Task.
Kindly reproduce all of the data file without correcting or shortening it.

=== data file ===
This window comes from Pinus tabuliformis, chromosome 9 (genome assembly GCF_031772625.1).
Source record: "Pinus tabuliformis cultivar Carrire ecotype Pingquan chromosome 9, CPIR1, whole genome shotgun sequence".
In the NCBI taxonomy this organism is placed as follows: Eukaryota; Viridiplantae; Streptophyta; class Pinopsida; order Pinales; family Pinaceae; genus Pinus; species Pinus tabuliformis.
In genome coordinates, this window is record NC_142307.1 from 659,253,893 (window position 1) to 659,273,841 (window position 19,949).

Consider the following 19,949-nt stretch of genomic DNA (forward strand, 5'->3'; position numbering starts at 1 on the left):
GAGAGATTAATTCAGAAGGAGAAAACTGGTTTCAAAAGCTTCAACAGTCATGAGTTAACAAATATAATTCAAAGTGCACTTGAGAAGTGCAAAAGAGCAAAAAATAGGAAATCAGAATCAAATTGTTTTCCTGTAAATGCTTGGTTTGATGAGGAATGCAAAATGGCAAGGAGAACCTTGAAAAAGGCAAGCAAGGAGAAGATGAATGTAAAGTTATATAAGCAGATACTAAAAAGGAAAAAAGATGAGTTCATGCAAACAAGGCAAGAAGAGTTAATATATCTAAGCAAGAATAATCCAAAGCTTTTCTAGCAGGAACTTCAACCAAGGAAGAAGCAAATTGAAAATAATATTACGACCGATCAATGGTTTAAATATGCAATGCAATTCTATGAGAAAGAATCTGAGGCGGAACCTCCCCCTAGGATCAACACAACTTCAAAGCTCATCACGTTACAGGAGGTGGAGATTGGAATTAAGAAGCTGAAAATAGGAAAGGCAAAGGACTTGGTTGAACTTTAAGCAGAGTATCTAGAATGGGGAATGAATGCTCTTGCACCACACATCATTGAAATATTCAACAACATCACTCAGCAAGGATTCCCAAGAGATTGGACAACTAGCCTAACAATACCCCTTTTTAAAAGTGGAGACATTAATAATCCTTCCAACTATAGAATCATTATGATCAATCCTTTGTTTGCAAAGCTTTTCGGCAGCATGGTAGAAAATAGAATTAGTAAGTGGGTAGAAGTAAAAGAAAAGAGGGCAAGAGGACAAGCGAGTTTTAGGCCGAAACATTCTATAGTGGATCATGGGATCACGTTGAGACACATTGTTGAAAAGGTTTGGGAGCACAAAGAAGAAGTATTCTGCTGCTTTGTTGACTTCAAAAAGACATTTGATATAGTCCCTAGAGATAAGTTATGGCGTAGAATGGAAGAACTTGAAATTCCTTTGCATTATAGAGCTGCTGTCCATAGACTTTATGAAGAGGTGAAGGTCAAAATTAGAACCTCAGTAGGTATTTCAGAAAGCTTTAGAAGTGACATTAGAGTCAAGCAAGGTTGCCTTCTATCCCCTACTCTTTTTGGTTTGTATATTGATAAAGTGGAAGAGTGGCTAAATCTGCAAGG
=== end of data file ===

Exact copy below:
This window comes from Pinus tabuliformis, chromosome 9 (genome assembly GCF_031772625.1).
Source record: "Pinus tabuliformis cultivar Carrire ecotype Pingquan chromosome 9, CPIR1, whole genome shotgun sequence".
In the NCBI taxonomy this organism is placed as follows: Eukaryota; Viridiplantae; Streptophyta; class Pinopsida; order Pinales; family Pinaceae; genus Pinus; species Pinus tabuliformis.
In genome coordinates, this window is record NC_142307.1 from 659,253,893 (window position 1) to 659,273,841 (window position 19,949).

Consider the following 19,949-nt stretch of genomic DNA (forward strand, 5'->3'; position numbering starts at 1 on the left):
GAGAGATTAATTCAGAAGGAGAAAACTGGTTTCAAAAGCTTCAACAGTCATGAGTTAACAAATATAATTCAAAGTGCACTTGAGAAGTGCAAAAGAGCAAAAAATAGGAAATCAGAATCAAATTGTTTTCCTGTAAATGCTTGGTTTGATGAGGAATGCAAAATGGCAAGGAGAACCTTGAAAAAGGCAAGCAAGGAGAAGATGAATGTAAAGTTATATAAGCAGATACTAAAAAGGAAAAAAGATGAGTTCATGCAAACAAGGCAAGAAGAGTTAATATATCTAAGCAAGAATAATCCAAAGCTTTTCTAGCAGGAACTTCAACCAAGGAAGAAGCAAATTGAAAATAATATTACGACCGATCAATGGTTTAAATATGCAATGCAATTCTATGAGAAAGAATCTGAGGCGGAACCTCCCCCTAGGATCAACACAACTTCAAAGCTCATCACGTTACAGGAGGTGGAGATTGGAATTAAGAAGCTGAAAATAGGAAAGGCAAAGGACTTGGTTGAACTTTAAGCAGAGTATCTAGAATGGGGAATGAATGCTCTTGCACCACACATCATTGAAATATTCAACAACATCACTCAGCAAGGATTCCCAAGAGATTGGACAACTAGCCTAACAATACCCCTTTTTAAAAGTGGAGACATTAATAATCCTTCCAACTATAGAATCATTATGATCAATCCTTTGTTTGCAAAGCTTTTCGGCAGCATGGTAGAAAATAGAATTAGTAAGTGGGTAGAAGTAAAAGAAAAGAGGGCAAGAGGACAAGCGAGTTTTAGGCCGAAACATTCTATAGTGGATCATGGGATCACGTTGAGACACATTGTTGAAAAGGTTTGGGAGCACAAAGAAGAAGTATTCTGCTGCTTTGTTGACTTCAAAAAGACATTTGATATAGTCCCTAGAGATAAGTTATGGCGTAGAATGGAAGAACTTGAAATTCCTTTGCATTATAGAGCTGCTGTCCATAGACTTTATGAAGAGGTGAAGGTCAAAATTAGAACCTCAGTAGGTATTTCAGAAAGCTTTAGAAGTGACATTAGAGTCAAGCAAGGTTGCCTTCTATCCCCTACTCTTTTTGGTTTGTATATTGATAAAGTGGAAGAGTGGCTAAATCTGCAAGG